Foreign buyers latest target of real estate ire in S. Korea


Foreign buyers latest target of real estate ire in S. Korea


While South Koreans’ real estate transactions remain frozen due to a lack of supply and government loan restrictions, transactions of local land and properties by foreigners who face relatively relaxed rules in the first nine months of this year hit an all-time high, data showed Wednesday.

With foreigners’ purchases of high-value apartments continuing to make headlines in the news, coupled with the government requesting stricter loan restrictions against locals -- in a bid to curb the nation’s snowballing household debt -- resentment against foreign real estate transactions has been growing here.

Foreigners’ transactions in Korean land and properties in the January-September period amounted to 16,405 deals, the latest data from the Korea Real Estate Board showed, hitting a record high for the cited period since the state-run institution began compiling related data in 2006.

The figure is likely to eclipse last year’s annual reading of 21,048, and has jumped some fivefold from the January-September reading of 3,178 in 2006. Last year’s corresponding figure for the January-September period stood at 15,727.

In terms of property transactions in cities and provinces, Incheon, just west of Seoul, ranked No. 1 as the area that saw the most active such real estate transactions, with 3,056 deals.

Separate government data released last month showed that the number of registered foreign landlords here stood at 2,394 as of June 2020. Meanwhile, the number of Korean apartments acquired by foreigners from January 2017 to May 2020 came to 23,167 units, valued at a combined 7.6 trillion won ($6.4 billion).

Of the 2,394, the number of Chinese nationals registered as landlords here came to 885, accounting for 37 percent of the portion as of June last year. US nationals stood at 702, or 29.3 percent, while Canadian nationals came to 269, taking up 11.2 percent in the same period.

The slew of the latest data tied to foreigners’ buying of real estate properties here has fueled voices to adopt stricter regulations.

On Oct. 24, the Ministry of Land, Infrastructure and Transport announced its plans to draw up and submit a revision bill that would require foreigners to file documents with their alien registration number and purpose and duration of their stay, indicating such information has not been mandatory in acquiring property here so far. The ministry plans to submit the bill by Dec. 1.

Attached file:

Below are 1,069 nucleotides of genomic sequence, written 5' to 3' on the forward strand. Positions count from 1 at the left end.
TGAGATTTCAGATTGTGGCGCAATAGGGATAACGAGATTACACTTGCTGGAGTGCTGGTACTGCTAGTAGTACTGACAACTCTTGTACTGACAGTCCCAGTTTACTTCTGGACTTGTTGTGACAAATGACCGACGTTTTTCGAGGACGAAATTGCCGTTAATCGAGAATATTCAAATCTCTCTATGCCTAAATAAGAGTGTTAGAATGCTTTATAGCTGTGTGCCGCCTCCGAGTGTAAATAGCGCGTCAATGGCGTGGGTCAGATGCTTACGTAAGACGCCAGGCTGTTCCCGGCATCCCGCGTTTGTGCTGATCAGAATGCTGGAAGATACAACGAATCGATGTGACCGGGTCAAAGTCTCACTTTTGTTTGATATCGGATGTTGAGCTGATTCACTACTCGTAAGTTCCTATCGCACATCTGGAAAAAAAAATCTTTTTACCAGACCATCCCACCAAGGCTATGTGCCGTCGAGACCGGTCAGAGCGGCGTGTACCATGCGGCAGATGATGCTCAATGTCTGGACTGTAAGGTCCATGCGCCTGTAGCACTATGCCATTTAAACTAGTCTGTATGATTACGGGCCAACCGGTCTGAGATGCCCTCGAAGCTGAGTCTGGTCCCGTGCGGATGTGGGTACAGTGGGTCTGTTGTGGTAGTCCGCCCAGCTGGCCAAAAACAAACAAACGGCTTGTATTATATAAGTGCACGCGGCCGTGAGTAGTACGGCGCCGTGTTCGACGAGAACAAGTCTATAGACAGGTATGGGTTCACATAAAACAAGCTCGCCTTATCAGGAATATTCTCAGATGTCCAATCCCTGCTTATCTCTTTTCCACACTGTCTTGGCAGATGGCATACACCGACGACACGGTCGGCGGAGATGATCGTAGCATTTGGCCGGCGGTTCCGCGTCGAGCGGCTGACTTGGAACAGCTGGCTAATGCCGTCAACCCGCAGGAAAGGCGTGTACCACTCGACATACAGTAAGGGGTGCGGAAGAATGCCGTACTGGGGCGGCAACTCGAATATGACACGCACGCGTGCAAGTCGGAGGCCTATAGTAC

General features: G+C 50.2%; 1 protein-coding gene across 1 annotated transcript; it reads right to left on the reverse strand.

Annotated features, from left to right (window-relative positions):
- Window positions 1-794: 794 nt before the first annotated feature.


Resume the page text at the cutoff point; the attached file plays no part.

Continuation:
In August last year, 34 civic groups gathered outside the Seoul government complex to protest the government’s “lax” regulations against foreign speculative buying of Korean land and properties. Protesters held signs that read, “Korean real estate regulations shouldn’t discriminate against Koreans.”

Critics claim foreigners have been relatively free from the government’s strict monitoring and taxation for owning multiple properties that Korean nationals are subject to. On top of that, while the government has been implementing stricter screening of multiple-property owners on whether they actually “live” at the property, it lacks data as to whether foreign landlords have been following the same rules.

Foreign investors can also dodge the strict loan restrictions, as they could borrow money from abroad and invest it here, they said.

Since July, financial authorities here have applied a 40 percent debt-service ratio on borrowers who purchase a home worth more than 600 million won in speculation-prone regions, expanding those subject to the restrictions in taking out home-backed loans. DSR measures how much a borrower has to pay in principal and interest in proportion to the person’s annual income. Mortgage lending on apartments worth more than 1.5 billion won have been temporarily banned as well.

Despite adopting more than 20 real estate measures since 2017, the Moon Jae-in administration has failed to curb the nation’s soaring housing prices.

The average price of an apartment unit measuring 82.4 square meters jumped around 80 percent from 660 million won in 2017 to 1.19 billion won in 2020, according to the Citizens’ Coalition for Economic Justice civic group. The organization examined 63,000 apartments in 22 apartment complexes in Seoul.

Published : Nov 3, 2021 

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